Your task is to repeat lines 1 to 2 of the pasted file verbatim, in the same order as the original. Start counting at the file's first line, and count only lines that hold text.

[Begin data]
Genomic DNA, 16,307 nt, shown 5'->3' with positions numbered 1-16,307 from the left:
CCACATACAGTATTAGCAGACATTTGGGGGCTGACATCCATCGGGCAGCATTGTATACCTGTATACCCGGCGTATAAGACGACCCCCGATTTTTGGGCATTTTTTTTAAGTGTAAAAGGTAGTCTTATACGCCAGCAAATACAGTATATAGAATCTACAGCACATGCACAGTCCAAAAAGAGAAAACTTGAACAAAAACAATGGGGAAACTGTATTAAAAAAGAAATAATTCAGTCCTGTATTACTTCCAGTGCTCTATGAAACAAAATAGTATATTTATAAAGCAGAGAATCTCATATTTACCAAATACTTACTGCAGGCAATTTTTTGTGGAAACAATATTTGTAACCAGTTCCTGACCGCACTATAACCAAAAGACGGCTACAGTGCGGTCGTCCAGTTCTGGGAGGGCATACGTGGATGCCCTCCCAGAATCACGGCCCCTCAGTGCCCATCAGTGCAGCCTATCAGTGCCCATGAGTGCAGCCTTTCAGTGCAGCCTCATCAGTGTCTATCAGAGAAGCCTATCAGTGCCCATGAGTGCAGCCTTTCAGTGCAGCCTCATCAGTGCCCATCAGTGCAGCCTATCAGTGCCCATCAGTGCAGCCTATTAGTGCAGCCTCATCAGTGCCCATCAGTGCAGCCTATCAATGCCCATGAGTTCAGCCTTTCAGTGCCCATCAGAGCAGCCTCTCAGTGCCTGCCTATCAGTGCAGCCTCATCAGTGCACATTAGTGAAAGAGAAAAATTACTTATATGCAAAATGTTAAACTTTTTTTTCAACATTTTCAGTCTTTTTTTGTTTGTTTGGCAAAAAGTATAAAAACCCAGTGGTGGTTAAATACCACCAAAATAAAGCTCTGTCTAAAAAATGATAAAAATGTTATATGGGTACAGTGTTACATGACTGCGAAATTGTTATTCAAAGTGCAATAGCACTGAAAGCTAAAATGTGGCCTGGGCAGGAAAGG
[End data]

Genomic DNA, 16,307 nt, shown 5'->3' with positions numbered 1-16,307 from the left:
CCACATACAGTATTAGCAGACATTTGGGGGCTGACATCCATCGGGCAGCATTGTATACCTGTATACCCGGCGTATAAGACGACCCCCGATTTTTGGGCATTTTTTTTAAGTGTAAAAGGTAGTCTTATACGCCAGCAAATACAGTATATAGAATCTACAGCACATGCACAGTCCAAAAAGAGAAAACTTGAACAAAAACAATGGGGAAACTGTATTAAAAAAGAAATAATTCAGTCCTGTATTACTTCCAGTGCTCTATGAAACAAAATAGTATATTTATAAAGCAGAGAATCTCATATTTACCAAATACTTACTGCAGGCAATTTTTTGTGGAAACAATATTTGTAACCAGTTCCTGACCGCACTATAACCAAAAGACGGCTACAGTGCGGTCGTCCAGTTCTGGGAGGGCATACGTGGATGCCCTCCCAGAATCACGGCCCCTCAGTGCCCATCAGTGCAGCCTATCAGTGCCCATGAGTGCAGCCTTTCAGTGCAGCCTCATCAGTGTCTATCAGAGAAGCCTATCAGTGCCCATGAGTGCAGCCTTTCAGTGCAGCCTCATCAGTGCCCATCAGTGCAGCCTATCAGTGCCCATCAGTGCAGCCTATTAGTGCAGCCTCATCAGTGCCCATCAGTGCAGCCTATCAATGCCCATGAGTTCAGCCTTTCAGTGCCCATCAGAGCAGCCTCTCAGTGCCTGCCTATCAGTGCAGCCTCATCAGTGCACATTAGTGAAAGAGAAAAATTACTTATATGCAAAATGTTAAACTTTTTTTTCAACATTTTCAGTCTTTTTTTGTTTGTTTGGCAAAAAGTATAAAAACCCAGTGGTGGTTAAATACCACCAAAATAAAGCTCTGTCTAAAAAATGATAAAAATGTTATATGGGTACAGTGTTACATGACTGCGAAATTGTTATTCAAAGTGCAATAGCACTGAAAGCTAAAATGTGGCCTGGGCAGGAAAGG